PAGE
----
Snakes, offspring of treachery, how in the world might you get away from the choice of the trash heap.
Mat 23:33 Ye serpents, ye generation of vipers, how can ye escape the damnation of hell?
Interesting and Hidden Aspects:
The word translated as "serpent" means "snake," but it is also a kind of fish. The "serpent" was used by Jesus both as a metaphor for wisdom (Mat.10:16) and, of course, an evil cunning.
The word translated as "generation" means "that which born or produced", "offspring," generally, any "product" or "work."
"Vipers" referred to all types of snakes, both poisonous and constrictors. It is a metaphor for treachery. Here the treachery referred to is the murder of the prophets.
"Generation of vipers" would probably be better translated as "offspring" or "the work" of "vipers" or "the treacherous." See Matt 12:34 for an earlier formulation of this same idea.
The word translated as "how" means "how in the world", "by any means," and "in any way." It is more expressive than a simple "how."
"Can you escape" is translated from a Greek word that means "to flee", "escape," and "to take flight." The word usually translated as "can" in English is not used here. However, the word is in a form indicating something that "might" happen. The tense is that of something happening at some point in time, which is usually translated as the past in English.
A word is untranslated here that means "from" in location and when referring to a source.
The Greek word translated as "damnation" means distinguishing among choices and "separating" things. Christ uses it in a variety of ways, though the KJV usually translates it as "judgment." It also means a "turning point," since it is the source of the meaning of "crisis" has in English. Only secondarily does it means "judgment" as in a court judgment.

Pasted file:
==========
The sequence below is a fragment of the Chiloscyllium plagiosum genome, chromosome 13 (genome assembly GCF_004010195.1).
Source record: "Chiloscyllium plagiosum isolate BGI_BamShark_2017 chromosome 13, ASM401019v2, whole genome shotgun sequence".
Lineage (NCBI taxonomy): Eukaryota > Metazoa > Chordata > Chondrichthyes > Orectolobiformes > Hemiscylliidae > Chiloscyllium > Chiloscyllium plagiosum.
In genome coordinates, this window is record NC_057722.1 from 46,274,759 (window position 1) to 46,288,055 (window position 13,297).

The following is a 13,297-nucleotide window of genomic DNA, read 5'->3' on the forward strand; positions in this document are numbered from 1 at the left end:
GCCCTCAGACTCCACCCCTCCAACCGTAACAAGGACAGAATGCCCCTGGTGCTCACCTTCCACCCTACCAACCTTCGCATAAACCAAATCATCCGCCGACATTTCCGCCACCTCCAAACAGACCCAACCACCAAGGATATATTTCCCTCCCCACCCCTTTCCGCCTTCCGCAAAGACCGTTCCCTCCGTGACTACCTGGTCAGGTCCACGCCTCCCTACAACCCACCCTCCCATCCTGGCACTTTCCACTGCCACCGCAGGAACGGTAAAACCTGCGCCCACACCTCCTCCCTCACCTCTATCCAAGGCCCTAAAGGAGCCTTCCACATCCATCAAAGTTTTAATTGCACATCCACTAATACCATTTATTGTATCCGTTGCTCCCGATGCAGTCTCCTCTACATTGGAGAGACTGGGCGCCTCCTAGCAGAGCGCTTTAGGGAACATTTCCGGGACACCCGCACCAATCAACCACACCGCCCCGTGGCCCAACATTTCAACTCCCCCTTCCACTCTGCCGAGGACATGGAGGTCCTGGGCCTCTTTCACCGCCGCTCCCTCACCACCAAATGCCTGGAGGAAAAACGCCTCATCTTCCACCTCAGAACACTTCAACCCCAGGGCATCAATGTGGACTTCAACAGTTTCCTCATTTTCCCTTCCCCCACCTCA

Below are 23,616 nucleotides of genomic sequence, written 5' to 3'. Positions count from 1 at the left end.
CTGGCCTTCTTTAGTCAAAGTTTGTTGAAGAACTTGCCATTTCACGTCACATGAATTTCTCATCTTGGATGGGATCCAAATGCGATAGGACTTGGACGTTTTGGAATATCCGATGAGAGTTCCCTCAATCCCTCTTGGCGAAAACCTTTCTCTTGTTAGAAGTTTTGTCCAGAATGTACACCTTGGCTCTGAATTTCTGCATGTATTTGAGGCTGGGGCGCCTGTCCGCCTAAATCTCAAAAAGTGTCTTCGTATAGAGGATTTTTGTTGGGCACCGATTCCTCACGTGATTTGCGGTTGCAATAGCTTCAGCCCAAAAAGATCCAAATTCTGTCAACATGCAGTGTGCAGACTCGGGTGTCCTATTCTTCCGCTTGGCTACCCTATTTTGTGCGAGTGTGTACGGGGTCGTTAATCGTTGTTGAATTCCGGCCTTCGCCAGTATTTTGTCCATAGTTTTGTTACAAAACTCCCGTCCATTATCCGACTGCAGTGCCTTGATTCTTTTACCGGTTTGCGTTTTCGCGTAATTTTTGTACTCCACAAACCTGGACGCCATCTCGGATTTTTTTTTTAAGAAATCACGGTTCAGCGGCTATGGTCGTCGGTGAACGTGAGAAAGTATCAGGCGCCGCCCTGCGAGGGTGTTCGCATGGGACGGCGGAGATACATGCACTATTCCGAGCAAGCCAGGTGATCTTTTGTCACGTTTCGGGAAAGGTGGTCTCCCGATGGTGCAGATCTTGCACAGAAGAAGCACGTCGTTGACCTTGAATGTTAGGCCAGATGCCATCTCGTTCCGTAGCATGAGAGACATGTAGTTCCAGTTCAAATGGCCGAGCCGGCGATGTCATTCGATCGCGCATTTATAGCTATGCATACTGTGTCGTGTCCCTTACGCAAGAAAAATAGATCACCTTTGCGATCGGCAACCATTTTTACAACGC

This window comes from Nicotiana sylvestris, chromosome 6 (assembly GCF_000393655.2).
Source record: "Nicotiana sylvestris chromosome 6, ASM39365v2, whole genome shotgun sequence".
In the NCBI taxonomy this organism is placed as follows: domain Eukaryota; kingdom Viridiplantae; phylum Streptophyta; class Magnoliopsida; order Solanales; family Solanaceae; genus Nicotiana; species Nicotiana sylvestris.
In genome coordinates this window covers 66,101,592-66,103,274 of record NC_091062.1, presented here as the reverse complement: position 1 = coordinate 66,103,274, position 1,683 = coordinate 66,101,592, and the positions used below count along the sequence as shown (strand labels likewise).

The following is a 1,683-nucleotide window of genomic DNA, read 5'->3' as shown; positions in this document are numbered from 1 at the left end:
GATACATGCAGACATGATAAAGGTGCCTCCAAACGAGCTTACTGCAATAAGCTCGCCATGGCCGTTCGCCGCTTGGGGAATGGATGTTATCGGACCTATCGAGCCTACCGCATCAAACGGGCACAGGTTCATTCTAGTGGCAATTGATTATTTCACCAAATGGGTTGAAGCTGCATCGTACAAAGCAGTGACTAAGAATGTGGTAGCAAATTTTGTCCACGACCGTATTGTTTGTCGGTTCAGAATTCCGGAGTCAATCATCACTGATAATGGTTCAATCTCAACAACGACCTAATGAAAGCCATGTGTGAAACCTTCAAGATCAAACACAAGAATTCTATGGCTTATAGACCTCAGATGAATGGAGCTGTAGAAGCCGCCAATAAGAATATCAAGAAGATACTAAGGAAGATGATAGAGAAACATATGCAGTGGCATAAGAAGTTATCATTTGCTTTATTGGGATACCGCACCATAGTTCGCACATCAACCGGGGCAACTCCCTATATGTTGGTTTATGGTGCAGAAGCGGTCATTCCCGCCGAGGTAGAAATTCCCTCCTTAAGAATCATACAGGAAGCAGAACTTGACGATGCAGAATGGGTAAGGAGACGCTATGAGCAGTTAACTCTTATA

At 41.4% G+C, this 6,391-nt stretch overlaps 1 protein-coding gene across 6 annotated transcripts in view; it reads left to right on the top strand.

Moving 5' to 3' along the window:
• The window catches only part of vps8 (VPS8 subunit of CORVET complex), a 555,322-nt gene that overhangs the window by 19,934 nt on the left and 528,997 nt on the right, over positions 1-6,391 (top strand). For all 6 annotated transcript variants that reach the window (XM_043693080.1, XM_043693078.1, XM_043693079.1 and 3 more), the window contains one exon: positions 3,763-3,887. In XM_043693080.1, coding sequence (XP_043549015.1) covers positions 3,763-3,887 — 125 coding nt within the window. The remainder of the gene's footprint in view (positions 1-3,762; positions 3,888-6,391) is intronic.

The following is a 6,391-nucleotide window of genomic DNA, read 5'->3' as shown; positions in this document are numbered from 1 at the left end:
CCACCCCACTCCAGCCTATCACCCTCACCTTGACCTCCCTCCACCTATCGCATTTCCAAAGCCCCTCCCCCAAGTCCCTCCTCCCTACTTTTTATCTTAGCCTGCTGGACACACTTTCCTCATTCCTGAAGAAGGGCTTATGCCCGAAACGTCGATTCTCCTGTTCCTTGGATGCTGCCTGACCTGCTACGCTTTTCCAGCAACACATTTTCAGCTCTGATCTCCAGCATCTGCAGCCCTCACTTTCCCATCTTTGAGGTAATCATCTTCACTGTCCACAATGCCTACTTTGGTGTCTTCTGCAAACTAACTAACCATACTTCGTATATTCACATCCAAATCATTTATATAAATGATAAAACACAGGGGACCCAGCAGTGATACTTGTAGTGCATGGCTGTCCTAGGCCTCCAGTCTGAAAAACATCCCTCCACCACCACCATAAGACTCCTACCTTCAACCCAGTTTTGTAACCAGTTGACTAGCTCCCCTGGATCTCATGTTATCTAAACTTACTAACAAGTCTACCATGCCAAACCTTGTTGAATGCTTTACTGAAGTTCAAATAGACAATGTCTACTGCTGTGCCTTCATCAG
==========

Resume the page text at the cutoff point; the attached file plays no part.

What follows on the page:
"Hell" is from the Greek word for Gehenna, the valley of Hinnom (the Hebrew word), south of Jerusalem where trash, including diseased animals and human corpses was burned. A constant fire was kept burning there. This area was originally where children were sacrificed to Baal, and Baal (Beelzebub, "lord of the flies") is the name that Christ says others call him as the personification of evil. See this article on the words for "hell".
ὄφεις (noun pl masc voc/nom/acc) "Serpents" is from ophis, which means "serpent", "a serpent-like bracelet", "a specific constellation", "a creeping plant," and "a type of fish." It is a metaphor for "an arrow."
γεννήματα (noun pl neut voc/nom/acc) "Generation" is from gennema, which means "that which born or produced," "offspring", "fruits" (of the earth), generally, any "product" or "work", "breeding", "begetting," and "producing."
φύγητε (verb 2nd pl aor subj act) "Can ye escape" is pheugo, which means "to flee", "to take flight", "avoid", "escape", "seek to avoid", "to be expelled", "to be driven out", "go into exile", "go into banishment", "to be accused", "to be plead in defense," and "to flee from a charge." -
τῆς γεέννης; (noun sg fem gen) "Hell" is geenna which is Greek for Gehenna, the valley of Hinnom (the Hebrew word), south of Jerusalem where trash, including diseased animals and human corpses was burned. Constant fires were kept burning there.
The Spoken Version:
"Snakes?" he suggested.
He held out one hand, indicating his accusers.
"The product of vipers?" he asked, holding out the other hand and balancing it against the first as if testing to see which fit best.
The crowd giggled. Christ looked at them and shrugged.
Then he looked again to his accusers, and put his hands on his hips, and asked sincerely, "How in the world can you possibly avoid your preference for the burning trash heap?"
The crowd laughed.